Cooperative Transitions to a Steady-State Economy

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* Book: The Resilience Imperative. Cooperative Transitions to a Steady-state Economy. by Michael Lewis & Pat Conaty


"We find ourselves between a rock and a hot place compelled by the intertwining forces of peak oil and climate change to reinvent our economic life at a much more local and regional scale. The Resilience Imperative argues for a major SEE (Social, Ecological, Economic) Change as a prerequisite for replacing the paradigm of limitless economic growth with a more decentralized, cooperative, steady-state economy.

The authors present a comprehensive series of strategic questions within the broad areas of:

  • Energy sufficiency
  • Local food systems
  • Low-cost financing
  • Affordable housing and land reform
  • Democratic ownership and sustainability.

Each section is complemented by case studies of pioneering community initiatives rounded out by a discussion of transition factors and resilience reflections.

With a focus on securing and sustaining change, this provocative book challenges deeply embedded cultural assumptions. Profoundly hopeful and inspiring, The Resilience Imperative affirms the possibilities of positive change as it is shaped by individuals, communities and institutions learning to live within our ecological limits." (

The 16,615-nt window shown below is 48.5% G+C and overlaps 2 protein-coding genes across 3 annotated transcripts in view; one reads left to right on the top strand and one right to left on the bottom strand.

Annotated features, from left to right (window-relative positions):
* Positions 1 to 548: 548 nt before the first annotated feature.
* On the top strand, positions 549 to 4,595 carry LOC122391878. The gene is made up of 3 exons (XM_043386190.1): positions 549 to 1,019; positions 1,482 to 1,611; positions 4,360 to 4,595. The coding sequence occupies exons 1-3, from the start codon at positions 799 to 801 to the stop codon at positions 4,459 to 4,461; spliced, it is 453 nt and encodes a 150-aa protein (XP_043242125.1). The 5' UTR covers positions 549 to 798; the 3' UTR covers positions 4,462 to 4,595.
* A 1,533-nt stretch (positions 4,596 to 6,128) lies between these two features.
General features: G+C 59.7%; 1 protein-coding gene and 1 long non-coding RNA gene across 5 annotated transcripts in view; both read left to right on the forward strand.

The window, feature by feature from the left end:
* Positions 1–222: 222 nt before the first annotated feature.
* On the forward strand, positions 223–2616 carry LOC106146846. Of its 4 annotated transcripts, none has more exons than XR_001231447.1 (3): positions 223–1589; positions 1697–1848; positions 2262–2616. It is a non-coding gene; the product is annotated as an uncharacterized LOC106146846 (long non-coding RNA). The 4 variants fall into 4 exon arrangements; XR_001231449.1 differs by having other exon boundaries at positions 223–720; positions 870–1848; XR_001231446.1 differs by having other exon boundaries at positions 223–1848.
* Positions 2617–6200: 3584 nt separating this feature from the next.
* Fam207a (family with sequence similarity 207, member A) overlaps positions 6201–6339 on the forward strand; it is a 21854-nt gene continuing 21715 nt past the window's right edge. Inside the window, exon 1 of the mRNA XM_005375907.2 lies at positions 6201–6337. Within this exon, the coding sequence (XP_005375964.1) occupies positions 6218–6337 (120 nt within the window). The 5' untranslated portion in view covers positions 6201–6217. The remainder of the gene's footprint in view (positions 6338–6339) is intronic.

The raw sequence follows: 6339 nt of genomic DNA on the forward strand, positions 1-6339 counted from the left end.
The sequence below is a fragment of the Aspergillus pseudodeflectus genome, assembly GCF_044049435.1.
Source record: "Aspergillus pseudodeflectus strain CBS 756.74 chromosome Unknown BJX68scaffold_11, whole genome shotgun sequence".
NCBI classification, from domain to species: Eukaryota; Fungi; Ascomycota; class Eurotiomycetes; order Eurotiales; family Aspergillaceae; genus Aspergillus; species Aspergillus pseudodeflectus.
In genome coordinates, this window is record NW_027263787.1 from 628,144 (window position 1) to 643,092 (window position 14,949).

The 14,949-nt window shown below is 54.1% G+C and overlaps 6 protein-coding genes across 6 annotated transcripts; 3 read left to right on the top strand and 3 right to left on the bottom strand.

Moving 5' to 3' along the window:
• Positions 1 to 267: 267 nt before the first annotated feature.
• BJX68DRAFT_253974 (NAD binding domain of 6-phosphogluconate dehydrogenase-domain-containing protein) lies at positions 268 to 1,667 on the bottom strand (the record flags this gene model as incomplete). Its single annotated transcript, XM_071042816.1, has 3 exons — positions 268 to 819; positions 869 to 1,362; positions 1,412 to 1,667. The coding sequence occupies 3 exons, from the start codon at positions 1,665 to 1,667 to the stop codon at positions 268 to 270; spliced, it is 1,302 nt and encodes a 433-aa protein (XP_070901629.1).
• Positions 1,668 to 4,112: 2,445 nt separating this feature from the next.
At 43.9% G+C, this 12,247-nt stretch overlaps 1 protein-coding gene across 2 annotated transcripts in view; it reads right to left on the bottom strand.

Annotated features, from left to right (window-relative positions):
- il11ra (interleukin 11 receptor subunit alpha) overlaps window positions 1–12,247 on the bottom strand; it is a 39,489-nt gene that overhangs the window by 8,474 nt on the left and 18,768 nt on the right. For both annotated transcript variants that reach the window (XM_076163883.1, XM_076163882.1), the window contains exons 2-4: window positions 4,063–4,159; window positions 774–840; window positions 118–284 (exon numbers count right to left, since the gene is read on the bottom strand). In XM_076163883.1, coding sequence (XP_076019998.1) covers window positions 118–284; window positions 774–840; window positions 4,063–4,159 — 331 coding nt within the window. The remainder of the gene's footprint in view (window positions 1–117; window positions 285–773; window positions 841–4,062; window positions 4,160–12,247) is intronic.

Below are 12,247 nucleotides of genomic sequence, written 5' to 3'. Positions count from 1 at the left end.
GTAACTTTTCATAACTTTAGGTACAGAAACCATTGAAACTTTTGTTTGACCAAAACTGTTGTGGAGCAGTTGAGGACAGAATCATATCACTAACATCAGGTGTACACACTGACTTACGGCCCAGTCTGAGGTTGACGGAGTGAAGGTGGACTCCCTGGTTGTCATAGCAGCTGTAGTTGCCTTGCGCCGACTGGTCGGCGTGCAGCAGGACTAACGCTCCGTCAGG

1. Kevin Carson:

"This book starts with a macroscopic analysis of where the existing corporate capitalist economy goes wrong — the pathological effects of debt-based currency, a GDP that counts waste as “growth,” etc. — and proceeds to outline a detailed blueprint for a resilient alternative. This latter blueprint, in a series of detailed chapters, examines the authors’ proposals for a sustainable successor society.

Most of the proposals are things readers in the green, decentralist and alternative economics communities are probably familiar with: basic guaranteed incomes, barter currencies, taxation of land value and extraction, community land trusts, employee ownership and self-management as the standard business model, etc. Each of them, by itself, involves the kind of fundamental structural change you could spend days imagining the effects of. Taken together, their cumulative effect is the a model of society that makes a “petty bourgeois socialist” like me salivate, and would make P.J. Proudhon and Henry George jump up out of their graves and shout “Hallelujah.”